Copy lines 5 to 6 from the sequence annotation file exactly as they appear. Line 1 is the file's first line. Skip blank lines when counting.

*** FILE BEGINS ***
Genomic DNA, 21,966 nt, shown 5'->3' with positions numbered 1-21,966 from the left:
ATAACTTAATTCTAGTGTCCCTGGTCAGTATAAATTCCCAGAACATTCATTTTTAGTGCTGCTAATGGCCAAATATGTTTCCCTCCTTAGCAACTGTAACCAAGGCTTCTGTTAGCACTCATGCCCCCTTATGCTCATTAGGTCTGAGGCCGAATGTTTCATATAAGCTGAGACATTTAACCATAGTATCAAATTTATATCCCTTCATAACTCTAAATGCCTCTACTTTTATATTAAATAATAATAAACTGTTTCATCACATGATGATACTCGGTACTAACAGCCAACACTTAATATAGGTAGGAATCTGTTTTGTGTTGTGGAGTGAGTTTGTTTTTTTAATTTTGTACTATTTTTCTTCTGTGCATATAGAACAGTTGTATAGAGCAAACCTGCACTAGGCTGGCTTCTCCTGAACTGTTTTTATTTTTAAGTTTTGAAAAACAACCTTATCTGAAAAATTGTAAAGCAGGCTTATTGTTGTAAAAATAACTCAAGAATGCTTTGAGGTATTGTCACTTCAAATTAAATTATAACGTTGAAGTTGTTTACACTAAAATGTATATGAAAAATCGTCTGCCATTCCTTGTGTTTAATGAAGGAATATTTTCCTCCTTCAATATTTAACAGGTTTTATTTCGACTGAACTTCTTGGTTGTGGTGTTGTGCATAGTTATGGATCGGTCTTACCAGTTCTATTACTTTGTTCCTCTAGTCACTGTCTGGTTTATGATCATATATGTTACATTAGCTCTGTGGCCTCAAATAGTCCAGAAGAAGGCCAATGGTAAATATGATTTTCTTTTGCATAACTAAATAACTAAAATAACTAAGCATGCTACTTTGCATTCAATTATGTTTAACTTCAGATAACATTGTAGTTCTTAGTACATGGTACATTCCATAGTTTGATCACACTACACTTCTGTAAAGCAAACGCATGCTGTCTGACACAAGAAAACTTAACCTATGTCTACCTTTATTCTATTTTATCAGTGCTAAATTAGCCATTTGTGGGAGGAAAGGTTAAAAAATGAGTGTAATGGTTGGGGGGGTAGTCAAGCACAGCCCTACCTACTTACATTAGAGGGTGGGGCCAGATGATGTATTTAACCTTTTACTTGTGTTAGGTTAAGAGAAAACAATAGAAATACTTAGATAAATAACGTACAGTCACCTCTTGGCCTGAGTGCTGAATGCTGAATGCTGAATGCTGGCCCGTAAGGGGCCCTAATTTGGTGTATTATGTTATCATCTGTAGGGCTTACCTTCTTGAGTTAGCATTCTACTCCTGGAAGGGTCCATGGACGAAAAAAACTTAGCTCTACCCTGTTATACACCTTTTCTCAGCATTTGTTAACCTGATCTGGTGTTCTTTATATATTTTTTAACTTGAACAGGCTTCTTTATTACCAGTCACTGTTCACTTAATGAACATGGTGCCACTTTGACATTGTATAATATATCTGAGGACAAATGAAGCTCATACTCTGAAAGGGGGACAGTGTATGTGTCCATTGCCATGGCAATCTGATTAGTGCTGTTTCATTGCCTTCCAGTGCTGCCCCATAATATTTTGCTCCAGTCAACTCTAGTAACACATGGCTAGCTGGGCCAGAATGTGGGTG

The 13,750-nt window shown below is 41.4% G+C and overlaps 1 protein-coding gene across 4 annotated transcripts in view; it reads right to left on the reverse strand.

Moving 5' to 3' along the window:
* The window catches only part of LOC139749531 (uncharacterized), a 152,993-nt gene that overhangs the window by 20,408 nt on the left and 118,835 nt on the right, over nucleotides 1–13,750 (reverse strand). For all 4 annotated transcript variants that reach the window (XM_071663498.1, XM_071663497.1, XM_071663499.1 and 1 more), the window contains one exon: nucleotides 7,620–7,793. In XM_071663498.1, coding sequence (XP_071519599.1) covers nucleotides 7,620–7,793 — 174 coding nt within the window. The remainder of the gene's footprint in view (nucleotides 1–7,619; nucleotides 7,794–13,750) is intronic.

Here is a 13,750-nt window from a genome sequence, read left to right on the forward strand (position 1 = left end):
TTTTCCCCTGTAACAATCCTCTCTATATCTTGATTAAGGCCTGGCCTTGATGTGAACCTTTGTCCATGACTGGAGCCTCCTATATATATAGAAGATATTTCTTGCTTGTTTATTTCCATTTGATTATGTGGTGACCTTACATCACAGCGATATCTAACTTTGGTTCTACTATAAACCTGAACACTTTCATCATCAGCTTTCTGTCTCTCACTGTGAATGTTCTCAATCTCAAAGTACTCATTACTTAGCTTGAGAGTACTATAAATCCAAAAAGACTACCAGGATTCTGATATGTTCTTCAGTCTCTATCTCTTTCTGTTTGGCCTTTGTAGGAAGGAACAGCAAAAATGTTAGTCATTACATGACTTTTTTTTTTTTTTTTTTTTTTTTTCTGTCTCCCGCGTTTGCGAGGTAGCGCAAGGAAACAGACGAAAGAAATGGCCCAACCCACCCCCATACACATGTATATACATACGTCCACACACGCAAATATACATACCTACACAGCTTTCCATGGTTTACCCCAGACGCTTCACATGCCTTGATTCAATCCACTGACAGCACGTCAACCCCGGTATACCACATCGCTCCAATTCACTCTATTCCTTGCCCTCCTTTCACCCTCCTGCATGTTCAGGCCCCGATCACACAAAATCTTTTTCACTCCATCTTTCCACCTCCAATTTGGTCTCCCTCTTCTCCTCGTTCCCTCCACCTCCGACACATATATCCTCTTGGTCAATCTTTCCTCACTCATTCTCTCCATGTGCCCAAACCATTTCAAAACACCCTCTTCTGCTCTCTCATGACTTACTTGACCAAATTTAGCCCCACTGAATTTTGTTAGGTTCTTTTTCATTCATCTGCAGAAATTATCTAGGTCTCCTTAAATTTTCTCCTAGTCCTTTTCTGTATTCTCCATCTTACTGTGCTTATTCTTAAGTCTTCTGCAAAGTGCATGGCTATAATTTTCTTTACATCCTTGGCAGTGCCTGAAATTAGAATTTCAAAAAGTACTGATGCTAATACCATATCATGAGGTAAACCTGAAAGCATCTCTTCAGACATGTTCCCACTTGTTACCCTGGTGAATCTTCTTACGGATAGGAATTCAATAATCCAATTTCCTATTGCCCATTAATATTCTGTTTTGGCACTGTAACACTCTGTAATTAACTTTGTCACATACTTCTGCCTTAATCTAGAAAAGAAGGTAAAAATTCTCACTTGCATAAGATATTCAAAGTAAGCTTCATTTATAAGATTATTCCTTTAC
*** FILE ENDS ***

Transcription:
* The window catches only part of LOC139749531 (uncharacterized), a 152,993-nt gene that overhangs the window by 20,408 nt on the left and 118,835 nt on the right, over nucleotides 1–13,750 (reverse strand). For all 4 annotated transcript variants that reach the window (XM_071663498.1, XM_071663497.1, XM_071663499.1 and 1 more), the window contains one exon: nucleotides 7,620–7,793. In XM_071663498.1, coding sequence (XP_071519599.1) covers nucleotides 7,620–7,793 — 174 coding nt within the window. The remainder of the gene's footprint in view (nucleotides 1–7,619; nucleotides 7,794–13,750) is intronic.

Here is a 13,750-nt window from a genome sequence, read left to right on the forward strand (position 1 = left end):